The piazza used to be one of the main entrances to the city of Naples, while today it is notable for the two churches that face onto the square and the spire at its center. The 15th-century church of Gesù Nuovo, as mentioned, has an intimidating stone facade that belies its ornately decorated interior. The 14th-century church of Santa Chiara is a monastery and also houses an archaeological museum.
The center of the Piazza del Gesu is marked by an ornate statue called the “Guglia dell'Immacolata,” or Spire of the Immaculate Virgin. It was commissioned in the 17th century to ask the Virgin Mary to protect the city from the plague.
At one point in history, Naples was divided into more than two dozen neighborhoods. Present day city geography breaks Naples into 10 municipalities, but the neighborhood names like Saint Lucia are often still used when referring to various parts of the city.
Saint Lucia refers to the area surrounding the Castel dell'Ovo or Egg Castle. The neighborhood has been the subject and inspiration for some traditional Neapolitan songs, the best-known simple titled Santa Lucia. Numerous lyric renditions are known and recognized around the world.
Cala di Mitigliano is an unspoiled beach at the tip of the Sorrentine Peninsula in Italy. It can only be reached by walking down a steep footpath for about 30 minutes, but once you get there, you will enjoy beautiful scenery and views of Punta Campanella and the island of Capri. With a pebble beach and crystal-clear water, Cala di Mitigliano is in a cove surrounded by steep vertical rocks, making for a dramatic landscape.
On the right side of the beach is a circular building, similar to a tower, that was once used for lime production. While no longer in use, the structure adds to the landscape and stands as a reminder of the area’s history. Nearby, a 50-foot deep circular grotto is a popular spot for snorkeling and scuba diving, although it is only possible to enter when the sea is calm and the tide is low.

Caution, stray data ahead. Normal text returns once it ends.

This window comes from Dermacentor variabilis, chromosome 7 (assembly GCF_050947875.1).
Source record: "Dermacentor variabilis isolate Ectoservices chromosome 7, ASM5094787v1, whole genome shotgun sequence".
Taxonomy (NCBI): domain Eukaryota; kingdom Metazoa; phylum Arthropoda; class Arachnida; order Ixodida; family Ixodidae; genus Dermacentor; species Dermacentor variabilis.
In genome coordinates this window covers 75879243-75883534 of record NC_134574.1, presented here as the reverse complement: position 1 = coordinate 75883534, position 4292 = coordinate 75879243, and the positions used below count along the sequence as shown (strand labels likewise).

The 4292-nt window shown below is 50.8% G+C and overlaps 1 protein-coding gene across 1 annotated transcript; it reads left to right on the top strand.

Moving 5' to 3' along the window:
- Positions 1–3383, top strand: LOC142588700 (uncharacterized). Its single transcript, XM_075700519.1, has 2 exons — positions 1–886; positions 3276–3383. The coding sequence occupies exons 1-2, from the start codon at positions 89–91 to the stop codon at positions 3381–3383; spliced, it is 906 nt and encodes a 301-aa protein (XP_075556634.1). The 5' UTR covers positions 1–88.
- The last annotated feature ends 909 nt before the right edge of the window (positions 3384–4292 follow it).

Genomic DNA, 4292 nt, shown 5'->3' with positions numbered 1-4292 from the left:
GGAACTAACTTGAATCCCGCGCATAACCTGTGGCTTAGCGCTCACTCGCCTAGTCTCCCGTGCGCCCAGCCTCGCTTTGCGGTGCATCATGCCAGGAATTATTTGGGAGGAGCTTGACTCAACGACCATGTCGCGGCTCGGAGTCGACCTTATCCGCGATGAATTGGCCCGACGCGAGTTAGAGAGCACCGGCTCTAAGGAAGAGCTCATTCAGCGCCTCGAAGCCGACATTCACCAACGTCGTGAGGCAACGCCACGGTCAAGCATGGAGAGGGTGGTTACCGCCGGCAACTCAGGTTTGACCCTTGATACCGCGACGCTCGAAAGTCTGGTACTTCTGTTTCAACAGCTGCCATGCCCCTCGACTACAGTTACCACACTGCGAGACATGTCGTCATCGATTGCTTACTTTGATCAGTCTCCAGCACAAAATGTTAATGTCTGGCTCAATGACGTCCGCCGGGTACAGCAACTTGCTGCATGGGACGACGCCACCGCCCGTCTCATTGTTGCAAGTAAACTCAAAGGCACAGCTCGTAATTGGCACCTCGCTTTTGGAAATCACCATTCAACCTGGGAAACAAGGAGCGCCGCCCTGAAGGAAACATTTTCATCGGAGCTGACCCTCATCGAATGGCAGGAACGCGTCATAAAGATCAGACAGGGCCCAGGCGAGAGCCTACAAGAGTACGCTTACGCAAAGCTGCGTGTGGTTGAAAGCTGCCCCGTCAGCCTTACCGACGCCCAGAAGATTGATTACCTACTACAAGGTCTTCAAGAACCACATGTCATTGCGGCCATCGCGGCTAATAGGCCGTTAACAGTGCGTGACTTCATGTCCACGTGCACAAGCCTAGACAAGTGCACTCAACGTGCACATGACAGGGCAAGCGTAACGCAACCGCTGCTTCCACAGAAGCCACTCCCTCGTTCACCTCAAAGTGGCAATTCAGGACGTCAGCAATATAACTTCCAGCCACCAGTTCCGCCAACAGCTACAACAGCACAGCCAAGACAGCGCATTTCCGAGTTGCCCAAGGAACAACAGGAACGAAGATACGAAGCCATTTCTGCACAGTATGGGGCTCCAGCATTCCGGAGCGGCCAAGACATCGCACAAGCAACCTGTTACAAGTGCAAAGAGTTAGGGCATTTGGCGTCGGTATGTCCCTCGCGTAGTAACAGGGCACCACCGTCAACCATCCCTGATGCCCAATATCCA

The Duomo is the main church of Naples. A wonderful Gothic cathedral built in the 13th century, it stands on the site of an earlier church dating from around 570 AD. It is dedicated to Naples' patron saint, San Gennaro, whose blood is brought out in a vial three times a year - on the first Saturday in May, September 19 and December 16. If it liquefies, all is well. If it doesn't...fears are held for the safety of Naples. Luckily, it nearly always liquefies.
The cathedral contains some excellent artworks including frescoes in the Chapel of the Treasure of San Gennaro and some 4th-century mosaics. To one side of the Duomo is the 4th century Basilica Santa Restituta, the oldest chapel in Naples, containing columns believed to be from the Temple of Apollo. Under here is an interesting archaeological site tracing the Greek, Roman and early Christian city.
Naples is an enormous, sprawling city, and although some of the population lives in the historic center – where most visitors spend their time – most live in neighborhoods surrounding the city center. One of the prettiest and wealthiest neighborhoods in Naples is Posillipo, located on the northern side of the Gulf of Naples atop a hill that overlooks the water.
From the port in Naples you'll wind your way north through the city center and then along the coast to Posillipo Hill, where you'll see some of the city's most beautiful houses. In some cases, these villas have been broken up more recently into apartments – but many of them are still private homes for elite Neapolitan families. Without a car, you can take the funicular from the Mergellina neighborhood below up to the top of Posillipo Hill.</[>
Shopping is a popular pastime in Italy, for tourists and Italians alike, but don't be fooled into thinking the Italians are always paying top prices for designer duds. They're often shopping at outlet malls, too. Near Naples, the outlet mall of choice is La Reggia Designer Outlet.
La Reggia is located just south of Caserta, near the town of Marcianise, roughly 30 miles north of Naples. The outlet is designed like a modern outdoor mall, with arcades lined with shops on both sides. There are more than 100 shops in all at La Reggia, featuring discounts of 30 to 70 percent off retail prices. You'll find Italian, European, American and many other international brands, including Armani, Diesel, Camper, Guess, Michael Kors, Prada, Roberto Cavalli, Replay, Timberland and Valentino.